22 Jul

Cultural Health and the Arts

Category: Sound Thinking
By: Ken Myers
Published: 07/22/07

One of the reasons I do the work I do is because I believe that American society is in a state of cultural deterioration, and that the Church is often making things worse rather than better. Specifically, serious art, literature, and music no longer have the position of importance in the lives of educated Americans they once had, and I believe that our lives (and the shared life we call our "culture") are worse off for that. Celebrities (people famous for being famous rather than for creative achievement) have replaced artists in the minds and hearts of people who should know better. That was one of the subjects addressed in the commencement address given at Stanford University this year by Dana Gioia, chairman of the National Endowment for the Arts.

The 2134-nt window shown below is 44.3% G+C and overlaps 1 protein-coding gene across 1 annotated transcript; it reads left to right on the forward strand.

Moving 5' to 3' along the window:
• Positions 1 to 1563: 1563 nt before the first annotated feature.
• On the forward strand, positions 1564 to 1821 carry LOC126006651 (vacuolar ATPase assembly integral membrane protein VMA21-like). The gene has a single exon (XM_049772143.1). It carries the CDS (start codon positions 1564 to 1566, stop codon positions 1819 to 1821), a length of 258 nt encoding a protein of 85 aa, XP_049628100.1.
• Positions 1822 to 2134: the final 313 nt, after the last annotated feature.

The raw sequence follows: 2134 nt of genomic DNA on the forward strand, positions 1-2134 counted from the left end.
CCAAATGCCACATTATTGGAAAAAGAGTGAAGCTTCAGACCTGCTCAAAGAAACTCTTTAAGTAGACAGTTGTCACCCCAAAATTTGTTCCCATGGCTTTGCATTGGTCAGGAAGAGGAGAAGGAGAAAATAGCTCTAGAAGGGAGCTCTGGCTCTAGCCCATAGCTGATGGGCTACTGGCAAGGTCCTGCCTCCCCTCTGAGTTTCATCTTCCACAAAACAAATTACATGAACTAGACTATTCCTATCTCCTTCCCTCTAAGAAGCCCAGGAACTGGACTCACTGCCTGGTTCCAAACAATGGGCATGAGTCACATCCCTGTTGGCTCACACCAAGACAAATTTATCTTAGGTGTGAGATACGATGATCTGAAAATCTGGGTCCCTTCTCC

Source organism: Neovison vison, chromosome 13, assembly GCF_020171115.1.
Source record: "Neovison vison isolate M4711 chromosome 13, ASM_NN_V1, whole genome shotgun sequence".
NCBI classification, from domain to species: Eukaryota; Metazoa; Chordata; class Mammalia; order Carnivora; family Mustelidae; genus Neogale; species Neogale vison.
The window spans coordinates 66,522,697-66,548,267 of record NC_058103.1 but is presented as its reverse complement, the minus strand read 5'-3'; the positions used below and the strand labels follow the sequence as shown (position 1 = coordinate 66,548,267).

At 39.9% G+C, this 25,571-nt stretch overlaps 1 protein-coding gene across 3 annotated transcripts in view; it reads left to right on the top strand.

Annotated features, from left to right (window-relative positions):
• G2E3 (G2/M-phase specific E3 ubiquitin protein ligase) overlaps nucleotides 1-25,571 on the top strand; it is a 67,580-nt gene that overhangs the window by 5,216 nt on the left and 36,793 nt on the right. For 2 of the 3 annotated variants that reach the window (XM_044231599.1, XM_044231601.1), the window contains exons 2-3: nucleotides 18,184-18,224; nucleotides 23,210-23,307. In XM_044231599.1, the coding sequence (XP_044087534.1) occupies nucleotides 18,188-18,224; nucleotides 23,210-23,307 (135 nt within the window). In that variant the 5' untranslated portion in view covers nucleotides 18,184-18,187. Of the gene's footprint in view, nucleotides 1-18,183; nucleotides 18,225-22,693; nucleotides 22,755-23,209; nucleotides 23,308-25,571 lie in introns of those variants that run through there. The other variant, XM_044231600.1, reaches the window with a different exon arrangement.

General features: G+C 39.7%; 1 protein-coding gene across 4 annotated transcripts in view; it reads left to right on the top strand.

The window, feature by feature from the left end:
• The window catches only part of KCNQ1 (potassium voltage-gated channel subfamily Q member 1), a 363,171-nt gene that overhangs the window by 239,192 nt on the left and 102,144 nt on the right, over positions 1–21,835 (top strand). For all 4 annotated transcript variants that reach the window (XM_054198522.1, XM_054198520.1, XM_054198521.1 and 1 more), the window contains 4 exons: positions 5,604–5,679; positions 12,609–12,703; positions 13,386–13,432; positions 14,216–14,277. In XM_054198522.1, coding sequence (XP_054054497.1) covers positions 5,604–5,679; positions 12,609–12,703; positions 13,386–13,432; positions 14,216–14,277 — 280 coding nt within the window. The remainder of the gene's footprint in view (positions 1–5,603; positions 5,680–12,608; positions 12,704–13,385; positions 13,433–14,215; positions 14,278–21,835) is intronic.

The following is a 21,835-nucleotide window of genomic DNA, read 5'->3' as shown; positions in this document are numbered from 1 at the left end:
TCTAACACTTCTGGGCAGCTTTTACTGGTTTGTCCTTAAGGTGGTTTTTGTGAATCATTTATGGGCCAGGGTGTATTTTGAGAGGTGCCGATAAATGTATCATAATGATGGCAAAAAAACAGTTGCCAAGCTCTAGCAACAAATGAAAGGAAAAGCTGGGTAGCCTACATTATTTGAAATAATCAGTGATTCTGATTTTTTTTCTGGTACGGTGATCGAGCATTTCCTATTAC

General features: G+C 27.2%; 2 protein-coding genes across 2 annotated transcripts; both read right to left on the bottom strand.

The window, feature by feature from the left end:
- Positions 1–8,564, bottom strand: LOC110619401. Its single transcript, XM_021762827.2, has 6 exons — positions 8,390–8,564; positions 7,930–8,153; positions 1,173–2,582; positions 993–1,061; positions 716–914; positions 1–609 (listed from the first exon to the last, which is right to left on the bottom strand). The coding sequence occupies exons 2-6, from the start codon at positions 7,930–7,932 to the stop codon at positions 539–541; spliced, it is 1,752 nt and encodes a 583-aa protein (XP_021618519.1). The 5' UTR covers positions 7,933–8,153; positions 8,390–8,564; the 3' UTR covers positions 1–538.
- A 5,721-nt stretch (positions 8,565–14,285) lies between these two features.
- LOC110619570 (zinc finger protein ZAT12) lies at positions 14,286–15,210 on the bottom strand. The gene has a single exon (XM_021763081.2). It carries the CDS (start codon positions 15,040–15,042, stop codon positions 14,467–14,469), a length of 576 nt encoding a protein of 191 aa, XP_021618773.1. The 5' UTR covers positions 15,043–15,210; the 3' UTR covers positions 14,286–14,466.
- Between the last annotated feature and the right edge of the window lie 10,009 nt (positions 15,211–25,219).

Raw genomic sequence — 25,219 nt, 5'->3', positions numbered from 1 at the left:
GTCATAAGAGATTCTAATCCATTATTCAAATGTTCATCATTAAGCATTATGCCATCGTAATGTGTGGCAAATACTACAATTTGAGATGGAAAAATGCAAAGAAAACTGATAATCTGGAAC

Gioia's speech is on-line, so I won't try to summarize it here. I will only underscore Gioia's emphasis on art education as an essential part of the remedy for our condition, and ask you to join me in a thought experiment. What would happen if theologically conservative Christians were noted for their commitment to improving arts education in public schools more than for their opposition to the teaching of evolution? Is it possible that a commitment to a well-trained imagination is a necessary asset in properly apprehending the kind of thing Creation is?

Dana Gioia has been a guest a few times on the MARS HILL AUDIO Journal. If you haven't heard him, he may be heard on one of our free bonus tracks talking about Longfellow.

Posted by Ken Myers on 7/23/07